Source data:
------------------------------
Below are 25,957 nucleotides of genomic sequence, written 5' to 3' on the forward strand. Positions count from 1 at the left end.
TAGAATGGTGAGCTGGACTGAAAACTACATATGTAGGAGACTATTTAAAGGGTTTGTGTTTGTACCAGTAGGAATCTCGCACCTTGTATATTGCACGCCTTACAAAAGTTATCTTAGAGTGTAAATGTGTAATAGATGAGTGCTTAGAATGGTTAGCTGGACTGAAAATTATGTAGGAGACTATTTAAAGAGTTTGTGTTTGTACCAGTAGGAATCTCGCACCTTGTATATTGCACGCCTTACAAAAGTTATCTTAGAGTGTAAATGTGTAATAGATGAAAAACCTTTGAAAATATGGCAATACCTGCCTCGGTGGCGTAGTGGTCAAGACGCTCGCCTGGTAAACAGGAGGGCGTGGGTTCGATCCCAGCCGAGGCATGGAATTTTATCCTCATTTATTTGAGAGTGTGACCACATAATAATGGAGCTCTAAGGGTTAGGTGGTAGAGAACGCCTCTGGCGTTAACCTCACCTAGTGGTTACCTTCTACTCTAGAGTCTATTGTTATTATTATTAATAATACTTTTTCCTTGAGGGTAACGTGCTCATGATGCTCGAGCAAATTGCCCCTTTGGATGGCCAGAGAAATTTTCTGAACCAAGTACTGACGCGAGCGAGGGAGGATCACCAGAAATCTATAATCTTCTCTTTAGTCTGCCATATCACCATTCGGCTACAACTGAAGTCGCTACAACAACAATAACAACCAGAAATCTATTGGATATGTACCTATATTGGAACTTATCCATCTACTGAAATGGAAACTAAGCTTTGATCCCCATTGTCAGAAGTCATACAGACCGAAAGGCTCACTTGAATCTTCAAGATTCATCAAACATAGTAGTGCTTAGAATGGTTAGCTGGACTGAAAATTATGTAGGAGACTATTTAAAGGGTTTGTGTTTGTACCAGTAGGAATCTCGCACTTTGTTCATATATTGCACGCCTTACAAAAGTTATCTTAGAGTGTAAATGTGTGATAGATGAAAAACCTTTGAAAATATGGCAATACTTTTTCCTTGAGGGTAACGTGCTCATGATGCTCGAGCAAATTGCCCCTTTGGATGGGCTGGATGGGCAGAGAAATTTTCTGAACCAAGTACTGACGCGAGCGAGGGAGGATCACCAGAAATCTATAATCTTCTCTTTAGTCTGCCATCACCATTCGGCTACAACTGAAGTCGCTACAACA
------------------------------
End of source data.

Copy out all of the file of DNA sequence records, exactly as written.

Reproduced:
Below are 25,957 nucleotides of genomic sequence, written 5' to 3' on the forward strand. Positions count from 1 at the left end.
TAGAATGGTGAGCTGGACTGAAAACTACATATGTAGGAGACTATTTAAAGGGTTTGTGTTTGTACCAGTAGGAATCTCGCACCTTGTATATTGCACGCCTTACAAAAGTTATCTTAGAGTGTAAATGTGTAATAGATGAGTGCTTAGAATGGTTAGCTGGACTGAAAATTATGTAGGAGACTATTTAAAGAGTTTGTGTTTGTACCAGTAGGAATCTCGCACCTTGTATATTGCACGCCTTACAAAAGTTATCTTAGAGTGTAAATGTGTAATAGATGAAAAACCTTTGAAAATATGGCAATACCTGCCTCGGTGGCGTAGTGGTCAAGACGCTCGCCTGGTAAACAGGAGGGCGTGGGTTCGATCCCAGCCGAGGCATGGAATTTTATCCTCATTTATTTGAGAGTGTGACCACATAATAATGGAGCTCTAAGGGTTAGGTGGTAGAGAACGCCTCTGGCGTTAACCTCACCTAGTGGTTACCTTCTACTCTAGAGTCTATTGTTATTATTATTAATAATACTTTTTCCTTGAGGGTAACGTGCTCATGATGCTCGAGCAAATTGCCCCTTTGGATGGCCAGAGAAATTTTCTGAACCAAGTACTGACGCGAGCGAGGGAGGATCACCAGAAATCTATAATCTTCTCTTTAGTCTGCCATATCACCATTCGGCTACAACTGAAGTCGCTACAACAACAATAACAACCAGAAATCTATTGGATATGTACCTATATTGGAACTTATCCATCTACTGAAATGGAAACTAAGCTTTGATCCCCATTGTCAGAAGTCATACAGACCGAAAGGCTCACTTGAATCTTCAAGATTCATCAAACATAGTAGTGCTTAGAATGGTTAGCTGGACTGAAAATTATGTAGGAGACTATTTAAAGGGTTTGTGTTTGTACCAGTAGGAATCTCGCACTTTGTTCATATATTGCACGCCTTACAAAAGTTATCTTAGAGTGTAAATGTGTGATAGATGAAAAACCTTTGAAAATATGGCAATACTTTTTCCTTGAGGGTAACGTGCTCATGATGCTCGAGCAAATTGCCCCTTTGGATGGGCTGGATGGGCAGAGAAATTTTCTGAACCAAGTACTGACGCGAGCGAGGGAGGATCACCAGAAATCTATAATCTTCTCTTTAGTCTGCCATCACCATTCGGCTACAACTGAAGTCGCTACAACA